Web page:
One of the most prominent wars between India and neighbouring country Pakistan, the Kargil War or the Kargil conflict took place between May 3 and July 26 1999 in the Kargil district of Kashmir and elsewhere along the Line of Control (LOC). In India, the famous Kargil conflict is also referred to as Operation Vijay, which was the name of the Indian operation to clear the Kargil sector.
Since 1999, July 26 is celebrated as the Kargil Vijay Diwas in India, every year, to celebrate the victory of operation Vijay. While the 60-day long war resulted in loss of life on both the sides, India won the war by regaining control of all the previously held territory, re-establishing the status quo ante bellum.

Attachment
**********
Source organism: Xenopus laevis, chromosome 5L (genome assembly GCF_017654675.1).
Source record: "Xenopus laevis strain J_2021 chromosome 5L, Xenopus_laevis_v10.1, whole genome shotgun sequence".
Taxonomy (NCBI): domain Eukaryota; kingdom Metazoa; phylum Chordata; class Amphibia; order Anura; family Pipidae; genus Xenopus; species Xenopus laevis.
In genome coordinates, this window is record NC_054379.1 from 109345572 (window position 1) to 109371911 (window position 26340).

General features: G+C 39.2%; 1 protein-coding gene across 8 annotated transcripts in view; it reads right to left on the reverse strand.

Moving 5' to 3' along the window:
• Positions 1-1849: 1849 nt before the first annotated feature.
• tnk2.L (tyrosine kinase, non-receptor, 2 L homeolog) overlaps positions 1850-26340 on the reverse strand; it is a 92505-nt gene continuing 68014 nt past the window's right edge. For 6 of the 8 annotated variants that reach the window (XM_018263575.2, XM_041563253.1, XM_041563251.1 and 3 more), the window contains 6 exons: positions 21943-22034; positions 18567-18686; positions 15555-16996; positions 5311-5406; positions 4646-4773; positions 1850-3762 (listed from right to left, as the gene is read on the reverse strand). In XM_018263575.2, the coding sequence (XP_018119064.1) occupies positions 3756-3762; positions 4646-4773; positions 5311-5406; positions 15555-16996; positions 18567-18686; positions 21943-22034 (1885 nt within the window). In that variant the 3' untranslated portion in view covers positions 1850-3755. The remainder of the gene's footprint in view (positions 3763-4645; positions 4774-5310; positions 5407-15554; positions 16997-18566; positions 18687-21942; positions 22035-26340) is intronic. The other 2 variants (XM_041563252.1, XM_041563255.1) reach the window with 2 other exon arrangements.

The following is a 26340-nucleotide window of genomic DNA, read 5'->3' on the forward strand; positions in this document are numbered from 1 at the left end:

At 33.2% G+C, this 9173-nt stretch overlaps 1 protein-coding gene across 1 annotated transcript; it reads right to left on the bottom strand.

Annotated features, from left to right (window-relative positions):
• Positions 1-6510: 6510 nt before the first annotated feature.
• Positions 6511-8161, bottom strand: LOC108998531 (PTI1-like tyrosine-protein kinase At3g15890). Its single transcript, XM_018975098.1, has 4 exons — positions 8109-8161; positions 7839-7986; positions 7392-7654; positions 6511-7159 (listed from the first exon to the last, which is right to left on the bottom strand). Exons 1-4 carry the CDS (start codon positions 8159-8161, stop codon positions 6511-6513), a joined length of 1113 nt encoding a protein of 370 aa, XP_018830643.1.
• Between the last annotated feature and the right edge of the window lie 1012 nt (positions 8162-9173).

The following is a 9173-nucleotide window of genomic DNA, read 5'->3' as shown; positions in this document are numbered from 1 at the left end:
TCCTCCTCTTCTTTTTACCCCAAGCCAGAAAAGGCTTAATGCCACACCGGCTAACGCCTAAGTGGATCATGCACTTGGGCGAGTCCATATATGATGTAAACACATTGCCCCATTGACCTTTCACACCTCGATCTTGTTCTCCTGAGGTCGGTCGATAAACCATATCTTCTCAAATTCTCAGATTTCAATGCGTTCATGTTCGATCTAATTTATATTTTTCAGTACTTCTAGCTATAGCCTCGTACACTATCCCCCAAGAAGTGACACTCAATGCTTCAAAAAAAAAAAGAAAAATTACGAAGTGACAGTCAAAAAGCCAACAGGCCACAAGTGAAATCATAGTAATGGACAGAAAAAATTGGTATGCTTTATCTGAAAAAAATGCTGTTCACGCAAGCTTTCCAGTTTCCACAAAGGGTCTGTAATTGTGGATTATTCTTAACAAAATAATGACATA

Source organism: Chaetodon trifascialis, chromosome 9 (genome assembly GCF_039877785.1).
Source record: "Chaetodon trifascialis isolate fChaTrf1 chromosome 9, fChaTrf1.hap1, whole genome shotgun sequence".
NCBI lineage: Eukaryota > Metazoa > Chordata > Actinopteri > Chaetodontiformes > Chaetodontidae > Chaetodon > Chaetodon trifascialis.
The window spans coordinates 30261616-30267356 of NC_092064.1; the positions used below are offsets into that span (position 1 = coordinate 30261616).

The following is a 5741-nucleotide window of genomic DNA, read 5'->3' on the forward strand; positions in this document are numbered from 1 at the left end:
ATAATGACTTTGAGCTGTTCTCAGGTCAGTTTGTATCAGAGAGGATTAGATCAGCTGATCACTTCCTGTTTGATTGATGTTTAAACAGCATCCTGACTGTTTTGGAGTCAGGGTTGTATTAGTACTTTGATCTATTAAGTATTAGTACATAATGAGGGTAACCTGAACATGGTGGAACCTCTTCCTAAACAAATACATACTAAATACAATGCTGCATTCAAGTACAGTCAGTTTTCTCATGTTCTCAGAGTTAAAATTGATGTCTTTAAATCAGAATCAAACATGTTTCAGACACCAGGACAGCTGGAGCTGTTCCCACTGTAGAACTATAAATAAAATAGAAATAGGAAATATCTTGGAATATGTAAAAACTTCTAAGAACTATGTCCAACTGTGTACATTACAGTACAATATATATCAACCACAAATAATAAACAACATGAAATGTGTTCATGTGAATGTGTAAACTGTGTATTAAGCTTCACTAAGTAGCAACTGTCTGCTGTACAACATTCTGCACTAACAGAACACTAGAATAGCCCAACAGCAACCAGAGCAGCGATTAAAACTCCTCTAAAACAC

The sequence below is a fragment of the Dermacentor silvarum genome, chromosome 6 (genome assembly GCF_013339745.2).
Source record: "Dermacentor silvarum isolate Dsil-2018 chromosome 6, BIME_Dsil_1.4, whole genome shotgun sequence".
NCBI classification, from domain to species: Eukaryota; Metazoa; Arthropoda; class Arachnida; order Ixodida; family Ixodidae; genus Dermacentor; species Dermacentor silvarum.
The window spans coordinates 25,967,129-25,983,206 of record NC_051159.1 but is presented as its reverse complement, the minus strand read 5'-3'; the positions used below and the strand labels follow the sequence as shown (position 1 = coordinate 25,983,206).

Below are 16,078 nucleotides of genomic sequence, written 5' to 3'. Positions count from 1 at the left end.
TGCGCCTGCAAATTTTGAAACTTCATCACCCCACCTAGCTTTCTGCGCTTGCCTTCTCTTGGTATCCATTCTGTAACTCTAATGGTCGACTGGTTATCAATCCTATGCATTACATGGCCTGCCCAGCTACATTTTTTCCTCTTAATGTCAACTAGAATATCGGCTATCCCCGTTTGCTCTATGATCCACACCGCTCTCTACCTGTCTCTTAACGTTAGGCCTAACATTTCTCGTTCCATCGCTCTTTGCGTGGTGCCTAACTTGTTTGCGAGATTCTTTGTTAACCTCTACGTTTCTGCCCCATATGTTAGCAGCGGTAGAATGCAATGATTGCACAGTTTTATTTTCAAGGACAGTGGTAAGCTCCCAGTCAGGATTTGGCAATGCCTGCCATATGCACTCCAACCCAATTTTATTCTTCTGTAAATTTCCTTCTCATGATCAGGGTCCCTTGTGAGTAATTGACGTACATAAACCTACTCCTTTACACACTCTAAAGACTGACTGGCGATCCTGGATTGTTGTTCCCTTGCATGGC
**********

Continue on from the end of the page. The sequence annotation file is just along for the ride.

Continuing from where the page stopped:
To honour the Kargil War's Heroes, who laid down their life for the country, July 26 is celebrated in their memory. From Kargil–Dras sector in North India, to Delhi and Assam, functions are organised all over the country to commemorate the contributions of the armed forces.
After the signing of peaceful Lahore Declaration in February 1999, promising to provide a peaceful and bilateral solution to the Kashmir conflict, some elements of the Pakistani Armed Forces infiltrated into the Indian side of the line of control (LOC). The infiltration, named as ‘Operation Badr’, aimed at severing the link between Kashmir and Ladakh and cause Indian forces to withdraw from the Siachen Glacier.
However, the Government of India responded with Operation Vijay, with the war coming to an official end on July 26, 1999, thus marking it as Kargil Vijay Diwas. A total of 527 Indian soldiers bravely lost their lives during the war.